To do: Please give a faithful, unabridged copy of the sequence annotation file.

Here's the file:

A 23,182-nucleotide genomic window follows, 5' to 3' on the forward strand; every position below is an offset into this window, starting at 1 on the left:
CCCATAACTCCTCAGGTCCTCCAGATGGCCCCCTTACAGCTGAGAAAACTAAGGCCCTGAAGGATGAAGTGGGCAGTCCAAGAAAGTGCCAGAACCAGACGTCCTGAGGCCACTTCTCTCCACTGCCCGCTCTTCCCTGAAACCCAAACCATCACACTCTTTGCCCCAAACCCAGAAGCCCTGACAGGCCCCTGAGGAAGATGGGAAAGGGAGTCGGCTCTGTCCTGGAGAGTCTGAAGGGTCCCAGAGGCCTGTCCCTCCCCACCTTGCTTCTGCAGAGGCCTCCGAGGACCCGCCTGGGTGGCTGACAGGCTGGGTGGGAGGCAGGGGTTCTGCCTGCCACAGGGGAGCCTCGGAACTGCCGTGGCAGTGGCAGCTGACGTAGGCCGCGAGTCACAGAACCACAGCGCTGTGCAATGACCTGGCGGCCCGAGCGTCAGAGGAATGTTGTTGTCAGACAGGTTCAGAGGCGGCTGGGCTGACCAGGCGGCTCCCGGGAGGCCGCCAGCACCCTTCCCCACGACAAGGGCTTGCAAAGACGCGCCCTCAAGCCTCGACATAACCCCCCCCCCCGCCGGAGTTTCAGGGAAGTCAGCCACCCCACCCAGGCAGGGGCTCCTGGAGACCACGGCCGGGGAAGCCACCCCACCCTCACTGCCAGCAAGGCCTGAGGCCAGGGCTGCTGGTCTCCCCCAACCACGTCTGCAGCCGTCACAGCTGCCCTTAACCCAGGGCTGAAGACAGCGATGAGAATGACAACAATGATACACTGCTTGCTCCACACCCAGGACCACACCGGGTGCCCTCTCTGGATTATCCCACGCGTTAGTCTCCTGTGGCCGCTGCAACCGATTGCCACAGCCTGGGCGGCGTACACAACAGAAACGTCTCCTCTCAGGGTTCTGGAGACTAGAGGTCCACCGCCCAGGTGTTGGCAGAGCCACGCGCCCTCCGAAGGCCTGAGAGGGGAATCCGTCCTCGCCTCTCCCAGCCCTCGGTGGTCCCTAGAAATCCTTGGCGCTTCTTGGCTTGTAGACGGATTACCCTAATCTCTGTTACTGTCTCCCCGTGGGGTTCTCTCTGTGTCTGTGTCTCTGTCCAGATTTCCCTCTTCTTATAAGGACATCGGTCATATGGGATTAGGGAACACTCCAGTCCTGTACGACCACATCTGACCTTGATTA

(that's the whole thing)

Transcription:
A 23,182-nucleotide genomic window follows, 5' to 3' on the forward strand; every position below is an offset into this window, starting at 1 on the left:
CCCATAACTCCTCAGGTCCTCCAGATGGCCCCCTTACAGCTGAGAAAACTAAGGCCCTGAAGGATGAAGTGGGCAGTCCAAGAAAGTGCCAGAACCAGACGTCCTGAGGCCACTTCTCTCCACTGCCCGCTCTTCCCTGAAACCCAAACCATCACACTCTTTGCCCCAAACCCAGAAGCCCTGACAGGCCCCTGAGGAAGATGGGAAAGGGAGTCGGCTCTGTCCTGGAGAGTCTGAAGGGTCCCAGAGGCCTGTCCCTCCCCACCTTGCTTCTGCAGAGGCCTCCGAGGACCCGCCTGGGTGGCTGACAGGCTGGGTGGGAGGCAGGGGTTCTGCCTGCCACAGGGGAGCCTCGGAACTGCCGTGGCAGTGGCAGCTGACGTAGGCCGCGAGTCACAGAACCACAGCGCTGTGCAATGACCTGGCGGCCCGAGCGTCAGAGGAATGTTGTTGTCAGACAGGTTCAGAGGCGGCTGGGCTGACCAGGCGGCTCCCGGGAGGCCGCCAGCACCCTTCCCCACGACAAGGGCTTGCAAAGACGCGCCCTCAAGCCTCGACATAACCCCCCCCCCCGCCGGAGTTTCAGGGAAGTCAGCCACCCCACCCAGGCAGGGGCTCCTGGAGACCACGGCCGGGGAAGCCACCCCACCCTCACTGCCAGCAAGGCCTGAGGCCAGGGCTGCTGGTCTCCCCCAACCACGTCTGCAGCCGTCACAGCTGCCCTTAACCCAGGGCTGAAGACAGCGATGAGAATGACAACAATGATACACTGCTTGCTCCACACCCAGGACCACACCGGGTGCCCTCTCTGGATTATCCCACGCGTTAGTCTCCTGTGGCCGCTGCAACCGATTGCCACAGCCTGGGCGGCGTACACAACAGAAACGTCTCCTCTCAGGGTTCTGGAGACTAGAGGTCCACCGCCCAGGTGTTGGCAGAGCCACGCGCCCTCCGAAGGCCTGAGAGGGGAATCCGTCCTCGCCTCTCCCAGCCCTCGGTGGTCCCTAGAAATCCTTGGCGCTTCTTGGCTTGTAGACGGATTACCCTAATCTCTGTTACTGTCTCCCCGTGGGGTTCTCTCTGTGTCTGTGTCTCTGTCCAGATTTCCCTCTTCTTATAAGGACATCGGTCATATGGGATTAGGGAACACTCCAGTCCTGTACGACCACATCTGACCTTGATTA